A review of Kick-Ass
Kick Ass is a superhero movie with a twist. The film’s hero, Kick Ass (Aaron Johnson), is a home-grown superhero. Instead of suffering a life-changing mutation, having to avenge the deaths of best friends and loved ones or zapping his family’s fortune on a new double life fighting overblown crime big-wigs, Kick Ass buys a $99 wet suit only to find he gets his arse truly kicked when he tries to stand up against injustice.
Directed by Matthew Vaughn (who co-produced the film with Brad Pitt), Kick Ass is an adaptation of a comic book of the same title created by Mark Millar and John Romita Jr. The film’s concept capitalises on answering the question ‘what if an average Joe tried to become a superhero?’. In this way it is similar in vain to films like Hancock insomuch as it challenges comfortable notions as to just what constitutes a superhero. Today’s superhero is getting rougher around the edges, Will Smith’s Hancock was an alcoholic, Aaron Johnson’s Kick Ass has a Myspace and spends several months recovering from his first attempt to stop crime.
Johnson’s everyday superhero is believable whilst Evan Peters and Clark Duke play their geeky-best-friend parts well. Although the average age of the protagonists may make you raise a questioning eyebrow as to the film’s credentials, it sidesteps most of the generic teenage jokes and gaffs allowing for some genuinely funny moments. What’s more surprising is that the film achieves this whilst starring Christopher –Superbad / Role Models– Mintz-Plasse who you might expect to make the film focus more on teenage comedy. His role as Red Mist is underplayed and you may be left wanting more to have come from his part. Nicholas Cage takes a step away from his usual characterisation in Kick Ass and provides a surprisingly subdued but winning role as Big Daddy, a caped crusader who fits the superhero tag a little better than Kick Ass as he seeks vengeance for being wrongly jailed for crimes he did not commit.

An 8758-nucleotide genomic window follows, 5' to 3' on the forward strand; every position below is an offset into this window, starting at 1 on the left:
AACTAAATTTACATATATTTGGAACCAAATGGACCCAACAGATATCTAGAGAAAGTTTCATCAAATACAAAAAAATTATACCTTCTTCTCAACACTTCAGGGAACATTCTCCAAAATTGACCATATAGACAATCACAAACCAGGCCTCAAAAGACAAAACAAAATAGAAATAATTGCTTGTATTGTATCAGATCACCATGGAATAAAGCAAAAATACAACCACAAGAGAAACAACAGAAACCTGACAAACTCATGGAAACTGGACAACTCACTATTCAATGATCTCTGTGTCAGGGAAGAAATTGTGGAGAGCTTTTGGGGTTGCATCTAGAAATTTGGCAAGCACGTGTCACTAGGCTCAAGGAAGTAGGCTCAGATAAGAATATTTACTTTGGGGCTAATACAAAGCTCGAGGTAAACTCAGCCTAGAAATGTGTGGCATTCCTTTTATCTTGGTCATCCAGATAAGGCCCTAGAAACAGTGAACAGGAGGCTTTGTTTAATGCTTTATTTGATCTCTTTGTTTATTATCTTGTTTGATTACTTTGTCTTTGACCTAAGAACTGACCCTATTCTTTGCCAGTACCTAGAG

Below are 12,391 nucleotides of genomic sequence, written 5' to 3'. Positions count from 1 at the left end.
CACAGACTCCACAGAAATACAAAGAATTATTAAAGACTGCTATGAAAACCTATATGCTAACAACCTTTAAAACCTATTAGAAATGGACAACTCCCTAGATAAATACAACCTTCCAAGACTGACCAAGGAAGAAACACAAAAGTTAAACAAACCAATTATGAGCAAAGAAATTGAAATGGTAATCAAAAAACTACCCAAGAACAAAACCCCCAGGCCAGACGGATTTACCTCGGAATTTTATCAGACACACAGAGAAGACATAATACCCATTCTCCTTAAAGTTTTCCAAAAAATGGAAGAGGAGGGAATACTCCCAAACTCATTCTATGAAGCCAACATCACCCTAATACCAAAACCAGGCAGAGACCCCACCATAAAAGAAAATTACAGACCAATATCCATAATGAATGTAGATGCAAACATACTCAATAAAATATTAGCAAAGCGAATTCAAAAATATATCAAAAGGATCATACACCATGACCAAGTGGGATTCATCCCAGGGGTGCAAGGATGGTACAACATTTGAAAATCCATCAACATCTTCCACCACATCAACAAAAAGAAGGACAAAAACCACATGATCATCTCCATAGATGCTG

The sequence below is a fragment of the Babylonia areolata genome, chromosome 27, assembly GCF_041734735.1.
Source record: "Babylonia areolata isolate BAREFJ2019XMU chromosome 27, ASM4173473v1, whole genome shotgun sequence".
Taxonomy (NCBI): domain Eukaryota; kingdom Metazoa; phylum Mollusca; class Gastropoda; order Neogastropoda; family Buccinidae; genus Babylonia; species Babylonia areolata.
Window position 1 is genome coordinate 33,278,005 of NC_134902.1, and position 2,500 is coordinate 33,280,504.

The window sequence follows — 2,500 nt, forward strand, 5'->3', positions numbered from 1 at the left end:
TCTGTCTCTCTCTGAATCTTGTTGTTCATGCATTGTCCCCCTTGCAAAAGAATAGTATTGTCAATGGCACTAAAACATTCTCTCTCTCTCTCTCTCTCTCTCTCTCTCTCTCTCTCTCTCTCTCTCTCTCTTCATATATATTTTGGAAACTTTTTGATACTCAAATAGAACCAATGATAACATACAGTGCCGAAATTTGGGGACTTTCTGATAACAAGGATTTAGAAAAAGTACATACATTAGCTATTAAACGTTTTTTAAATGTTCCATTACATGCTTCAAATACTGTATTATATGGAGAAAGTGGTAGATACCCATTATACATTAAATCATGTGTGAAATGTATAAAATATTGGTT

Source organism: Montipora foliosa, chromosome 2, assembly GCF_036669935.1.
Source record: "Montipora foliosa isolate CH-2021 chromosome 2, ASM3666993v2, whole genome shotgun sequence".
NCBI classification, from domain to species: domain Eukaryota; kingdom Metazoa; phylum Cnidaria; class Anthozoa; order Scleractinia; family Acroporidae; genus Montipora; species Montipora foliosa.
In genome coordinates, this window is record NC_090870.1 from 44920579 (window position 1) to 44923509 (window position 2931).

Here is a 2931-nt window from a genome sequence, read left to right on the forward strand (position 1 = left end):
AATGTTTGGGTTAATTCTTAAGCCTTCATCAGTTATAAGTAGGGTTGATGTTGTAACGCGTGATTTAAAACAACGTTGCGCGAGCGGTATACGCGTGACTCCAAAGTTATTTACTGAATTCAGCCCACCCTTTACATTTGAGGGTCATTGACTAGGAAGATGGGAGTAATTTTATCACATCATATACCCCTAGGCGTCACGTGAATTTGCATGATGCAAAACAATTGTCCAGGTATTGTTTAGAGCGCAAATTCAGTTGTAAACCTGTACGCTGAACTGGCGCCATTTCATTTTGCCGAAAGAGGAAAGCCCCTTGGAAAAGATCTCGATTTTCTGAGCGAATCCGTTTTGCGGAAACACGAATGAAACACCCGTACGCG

The film’s spotlight is ultimately stolen by Chloe Moretz in her portrayal of 11-year-old Hit Girl. Purple-haired and shiny-caped, Hit Girl puts most superheroes to shame. Her age, potty-mouth, self confidence and blood lust make for a comic mix and Moretz does the character complete justice. The first scene in which Hit Girl makes a real impact is both shocking and very funny.
There is the occasional use of interesting comic book graphics and motifs which could have been utilised a little more. The film’s soundtrack captures the movie’s blend of action and comedy. The Dickies’ Banana Splits fits one of the major fight scenes perfectly whilst the soundtrack also includes Ennio Morricone, The Prodigy and Elvis Presley.
There is an obligatory romantic focus for Dave Lizewski (Kick Ass’s geeky alter ego) coming in the guise of Lyndsy Fonseca, whilst the film’s bad guy is played faultlessly by Mark Strong, corrupt owner of a lumber chain.
Kick Ass proves his own statement ‘with no power comes no responsibility’ (an obvious spoof of Spiderman’s famous lines) wrong in this greatly enjoyable film and I’d advise you to follow the tag line’s advice; Shut Up. Kick Ass. (Now go watch the film).
Aaron Johnson, Dave Lizewski / Kick Ass, is actually English and is expecting a child with Sam Taylor Wood who directed him in Nowhere Boy. Other English actors hiding behind American accents include Mark Strong as Frank D’Amico, Dexter Fletcher as Cody and Jason Flemyng as ‘Lobby goon’.